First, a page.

Kabir schools other MCs, little kids
FOR THE SHORTIES: Kabir has carved a niche that few of his rap peers would be equipped to join him in.
In eighth grade, I decided that school and hip-hop should exist separately. It was spring semester, and my sexy music teacher tapped me to perform “a rap” at an Earth Day assembly. Like a pathetic horny adolescent, I obliged, not only to rap rhymes that were likely written by a 62-year-old EPA bureaucrat named Walter, but also to be dressed in her vision of what hip-hop looked like — a hooded sweatshirt and sunglasses — and to strike a b-boy pose as a finale. (Or, as she put it: “Do that thing like you’re hugging yourself.”) As I walked off stage, I detoured embarrassed for ashamed and suicidal.
Not till my move to Boston 12 years later did I re-evaluate hip-hop’s classroom value. I’m not referring to academics who negotiate the socio-political significance of G-Unit murder anthems — I still deplore that. No, I mean the incorporation of beats, rhymes, and attitude into grade-school curricula. Educators around here teach a remarkable number of rap-inspired programs, from Boston Youth Hip-Hop Shop after-school sessions to the 4Peace Summer Arts Workshop at the Grover Cleveland Community Center in Dorchester. Even more impressive is the number of Boston rappers who daylight as educators: Jake the Snake as a classroom aide in Dorchester; Lyrical, er, Dr. Pete Plourde as a professor at Lasell College; Kabir Sen, who’s running neck-and-neck with that dude from Summer School for Coolest Teacher Ever honors.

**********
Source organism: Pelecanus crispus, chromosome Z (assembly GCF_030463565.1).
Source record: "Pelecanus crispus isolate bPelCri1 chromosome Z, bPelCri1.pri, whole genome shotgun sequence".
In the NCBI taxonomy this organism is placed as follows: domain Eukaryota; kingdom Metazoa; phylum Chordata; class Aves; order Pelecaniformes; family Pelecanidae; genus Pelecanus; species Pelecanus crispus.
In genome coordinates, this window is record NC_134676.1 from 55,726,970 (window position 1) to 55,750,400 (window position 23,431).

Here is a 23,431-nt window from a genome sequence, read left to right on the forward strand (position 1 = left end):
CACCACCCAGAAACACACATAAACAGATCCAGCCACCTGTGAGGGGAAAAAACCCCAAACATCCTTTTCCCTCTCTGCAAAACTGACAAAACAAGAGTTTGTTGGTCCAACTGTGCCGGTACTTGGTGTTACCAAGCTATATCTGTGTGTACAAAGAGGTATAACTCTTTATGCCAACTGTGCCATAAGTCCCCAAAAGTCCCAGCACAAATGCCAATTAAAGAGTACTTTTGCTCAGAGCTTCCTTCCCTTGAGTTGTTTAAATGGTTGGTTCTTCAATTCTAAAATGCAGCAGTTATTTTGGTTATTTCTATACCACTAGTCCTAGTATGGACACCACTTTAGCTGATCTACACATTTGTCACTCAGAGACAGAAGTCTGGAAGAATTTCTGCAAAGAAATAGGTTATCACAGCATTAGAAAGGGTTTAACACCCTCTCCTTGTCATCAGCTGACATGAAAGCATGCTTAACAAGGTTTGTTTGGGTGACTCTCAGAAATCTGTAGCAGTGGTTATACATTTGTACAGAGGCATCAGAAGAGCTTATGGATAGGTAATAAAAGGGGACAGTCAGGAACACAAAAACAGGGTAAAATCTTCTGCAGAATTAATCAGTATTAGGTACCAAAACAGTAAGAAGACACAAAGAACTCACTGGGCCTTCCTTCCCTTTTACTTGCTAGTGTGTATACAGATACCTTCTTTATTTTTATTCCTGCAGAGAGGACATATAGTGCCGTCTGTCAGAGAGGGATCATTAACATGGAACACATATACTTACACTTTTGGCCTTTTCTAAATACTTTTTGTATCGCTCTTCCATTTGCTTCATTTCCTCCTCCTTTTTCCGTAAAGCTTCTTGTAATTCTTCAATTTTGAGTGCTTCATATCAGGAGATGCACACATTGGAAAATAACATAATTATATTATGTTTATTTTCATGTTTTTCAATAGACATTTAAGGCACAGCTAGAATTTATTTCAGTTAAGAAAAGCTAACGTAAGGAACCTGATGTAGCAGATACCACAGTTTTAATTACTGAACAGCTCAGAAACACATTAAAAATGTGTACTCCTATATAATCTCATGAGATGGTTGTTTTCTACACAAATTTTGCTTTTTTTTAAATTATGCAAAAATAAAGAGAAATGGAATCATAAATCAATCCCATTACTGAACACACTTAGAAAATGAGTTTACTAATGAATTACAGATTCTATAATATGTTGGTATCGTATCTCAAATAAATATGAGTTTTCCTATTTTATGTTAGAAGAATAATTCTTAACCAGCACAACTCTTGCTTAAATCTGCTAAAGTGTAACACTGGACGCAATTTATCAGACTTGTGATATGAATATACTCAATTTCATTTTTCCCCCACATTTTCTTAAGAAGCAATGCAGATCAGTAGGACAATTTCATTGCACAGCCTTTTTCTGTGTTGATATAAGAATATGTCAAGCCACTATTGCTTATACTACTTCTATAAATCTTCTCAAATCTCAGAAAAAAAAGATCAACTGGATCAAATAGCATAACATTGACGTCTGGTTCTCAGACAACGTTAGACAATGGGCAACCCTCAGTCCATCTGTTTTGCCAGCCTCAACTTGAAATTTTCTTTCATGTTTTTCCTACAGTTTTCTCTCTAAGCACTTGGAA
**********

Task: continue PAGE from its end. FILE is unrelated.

Real classy: Math rap not especially dirty
On the low, we were so impressed by the integrity of some Rhythm Rhyme Results tracks that we felt like losers for bumping them. Really — how many sexual partners can you entice rolling down the street blaring lines like “When you’re adding two numbers and the signs are both the same/You add the absolute values and the sign doesn’t change”? To make ourselves feel cool about enjoying educational hip-hop, we picked our favorite classroom cuts with potential sexual or drug-dealing innuendos.
TRACK | “(Pump Up the) Volume”
CHOICE LYRIC | “Now everybody feeling this/Because you know it’s not a myth/That we’re leaving flat shapes behind/Now we got cubes and cones and cylinders on the mind full-time”
TRACK | “Circumference (It Just Makes Sense)”
CHOICE LYRIC | “You know that every circle whether it’s big or it’s little/Has one single point that’s right in the middle”
TRACK | “Inversion”
CHOICE LYRIC | “If you have an integer put a one below/To find the multiplicative inverse you know bring the bottom number up and put the top one below”
TRACK | “Meters, Liters, and Grams”
CHOICE LYRIC | The whole song
In the field of Boston’s hip-hop educators, Kabir is the anomaly whose roles as teacher and musician are not mutually exclusive; he’s the same dude at his desk that he is on stage (minus the Hefeweizen). The son of Nobel laureate and Harvard economics professor Amartya Sen, Kabir met the mic during Boston’s underground renaissance; those who frequented Western Front battles and sweaty Middle East shows circa 2002 will recall his riding the independent wave beyond the Bean alongside cats like Mr. Lif and Esoteric. But though he still drops sporadic enlightened albums (three so far, with another on the way), Kabir has carved a niche that few of his rap peers would be equipped to join him in. (Some might even be legally prohibited.)
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